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How to Plan Your Gas Fire Pit Project

How to begin a gas fire pit project

A little pre-planning goes a long way in ensuring your gas fire pit installation goes smoothly. After all, there’s more to installing a fire pit than buying parts, connecting a fuel source, and kicking back to relax. In fact, nearly all the fire pit issues we help troubleshoot on a daily basis could have been avoided had proper considerations been taken before installation began.

With that said, building a fire pit doesn’t have to be complicated, either! We’ve put together this comprehensive two-part guide to show you how to turn your dream backyard fire feature into a reality. Part one of our guide will cover everything you need to consider before you make your first purchase from us. Part two covers the buying process to help you find the correct fire pit components based on the planning you do here.

What to consider when designing your fire pit

Determine your construction budget

It goes without saying, but we’re going to say it, anyway: Know what you want to spend on your fire pit before you get too far into the design stages. Fire pit kits can vary in price considerably depending on any number of factors—many of which we’ll cover in these guides. You’ll want to make sure you’ve given adequate consideration to your entire construction budget before you begin.

This isn’t just material costs, either. In nearly all cases, you will want to bring in a professional gas technician if you’re doing anything more than connecting to a 20-pound propane tank. This leads into our next important consideration you’ll want to make.

Check your local building codes

Before getting too far into your fire pit planning process, be sure to review any local codes related to fire pit construction. Most areas have relatively simple guidelines to follow—if any are given at all—but it’s never safe to assume. Buying a fire pit, installing components, and then having to modify your design after the fact due to local codes can be a costly mistake to make.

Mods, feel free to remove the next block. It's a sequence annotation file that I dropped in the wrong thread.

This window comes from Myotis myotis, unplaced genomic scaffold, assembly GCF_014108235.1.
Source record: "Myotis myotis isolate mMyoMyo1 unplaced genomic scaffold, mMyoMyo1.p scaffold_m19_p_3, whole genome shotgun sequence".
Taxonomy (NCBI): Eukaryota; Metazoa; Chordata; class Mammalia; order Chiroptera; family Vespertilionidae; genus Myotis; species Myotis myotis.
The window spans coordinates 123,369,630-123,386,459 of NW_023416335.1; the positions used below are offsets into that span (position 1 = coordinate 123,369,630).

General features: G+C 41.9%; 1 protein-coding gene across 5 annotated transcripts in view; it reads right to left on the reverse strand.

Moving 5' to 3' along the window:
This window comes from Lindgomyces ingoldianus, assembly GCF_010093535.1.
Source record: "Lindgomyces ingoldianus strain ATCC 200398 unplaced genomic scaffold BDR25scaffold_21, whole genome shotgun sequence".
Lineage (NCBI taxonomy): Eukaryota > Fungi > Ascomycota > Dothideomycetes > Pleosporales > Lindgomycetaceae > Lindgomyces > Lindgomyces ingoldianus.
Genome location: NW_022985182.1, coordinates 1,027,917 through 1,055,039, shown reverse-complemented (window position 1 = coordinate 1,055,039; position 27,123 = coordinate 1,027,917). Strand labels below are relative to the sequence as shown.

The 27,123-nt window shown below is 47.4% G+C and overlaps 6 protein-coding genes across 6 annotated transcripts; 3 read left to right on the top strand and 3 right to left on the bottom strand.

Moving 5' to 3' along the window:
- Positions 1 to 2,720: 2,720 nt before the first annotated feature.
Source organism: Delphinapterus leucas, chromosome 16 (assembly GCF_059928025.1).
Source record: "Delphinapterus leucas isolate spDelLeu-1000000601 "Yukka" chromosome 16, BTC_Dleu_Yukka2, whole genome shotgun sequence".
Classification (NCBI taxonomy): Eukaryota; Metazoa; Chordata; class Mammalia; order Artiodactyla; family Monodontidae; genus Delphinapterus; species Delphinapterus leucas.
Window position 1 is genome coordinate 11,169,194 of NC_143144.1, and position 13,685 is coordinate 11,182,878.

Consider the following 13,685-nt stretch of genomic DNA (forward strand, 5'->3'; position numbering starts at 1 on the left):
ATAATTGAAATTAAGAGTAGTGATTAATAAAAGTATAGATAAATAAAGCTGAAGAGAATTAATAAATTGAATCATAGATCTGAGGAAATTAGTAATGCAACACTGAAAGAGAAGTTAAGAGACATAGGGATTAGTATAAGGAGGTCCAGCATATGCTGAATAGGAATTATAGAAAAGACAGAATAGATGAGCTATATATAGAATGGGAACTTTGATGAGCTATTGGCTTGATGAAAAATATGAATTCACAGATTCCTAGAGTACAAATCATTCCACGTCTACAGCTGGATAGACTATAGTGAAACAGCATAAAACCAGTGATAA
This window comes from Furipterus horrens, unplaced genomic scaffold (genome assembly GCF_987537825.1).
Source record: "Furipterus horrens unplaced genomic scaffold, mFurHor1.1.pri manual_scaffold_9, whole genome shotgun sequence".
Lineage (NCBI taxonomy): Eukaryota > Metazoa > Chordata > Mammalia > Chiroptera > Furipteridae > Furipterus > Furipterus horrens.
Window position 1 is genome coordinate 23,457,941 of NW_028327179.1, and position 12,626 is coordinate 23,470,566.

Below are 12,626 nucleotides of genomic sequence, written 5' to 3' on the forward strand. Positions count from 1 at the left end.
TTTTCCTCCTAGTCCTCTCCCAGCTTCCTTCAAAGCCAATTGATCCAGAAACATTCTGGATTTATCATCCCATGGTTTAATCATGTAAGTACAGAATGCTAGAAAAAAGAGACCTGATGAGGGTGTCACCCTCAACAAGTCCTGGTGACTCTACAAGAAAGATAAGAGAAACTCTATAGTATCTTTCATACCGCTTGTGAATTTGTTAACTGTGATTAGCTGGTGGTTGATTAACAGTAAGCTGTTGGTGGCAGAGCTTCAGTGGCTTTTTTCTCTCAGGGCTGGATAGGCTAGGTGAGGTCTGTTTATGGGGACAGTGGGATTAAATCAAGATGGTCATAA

Choose your fuel supply

Gas can be a tricky fluid to work with no matter if you’re using propane or natural gas to fuel your fire pit. There’s a reason we recommend working with a professional during this part of the process, after all. Too much gas pressure to your fire pit and you’ll get what’s commonly described as a “whistling” noise. Too little gas pressure and you’ll have a weak flame.

It’s always easier to get it right the first time when it comes to gas lines—one of the worst things you can do is lay the gas line (especially under a concrete or hardscape patio) before you determine what gas supply you need. The price of re-laying a gas line can out-cost the entire project, so please consult us and/or a gas plumber before this step.

As you begin to work with a gas plumber, be clear to communicate how big you want your fire pit to be, and ultimately, what size fire pit burner you’d like to use. These details will determine the necessary BTU and gas supply the plumber needs to account for as they consider the variables. Details like gas pipe material, pipe size (diameter), and distance the gas line must travel to the fire pit from the source will be important factors to consider. Pipe diameter, for example, is one of the largest determinants to how many BTUs you’ll have available at the fire pit location.

Also, keep in mind, sometimes even gas professionals have little experience with these gas fire pit projects—they are much different than typical indoor gas plumbing projects.

Here are some of the numbers you’ll want to give your gas installer to ensure your fire pit works as intended:

  • For natural gas, supply pressure should be set between 3.5 inches and 7 inches of water column (water column is a common measure of pressure).
  • For propane gas, supply pressure should be set between 8 inches and 11 inches of water column.

Please note, both of these pressures should be available at the fire pit location and not at the source—gas pressure will drop the further it travels from its source.

What about 20-pound propane tanks?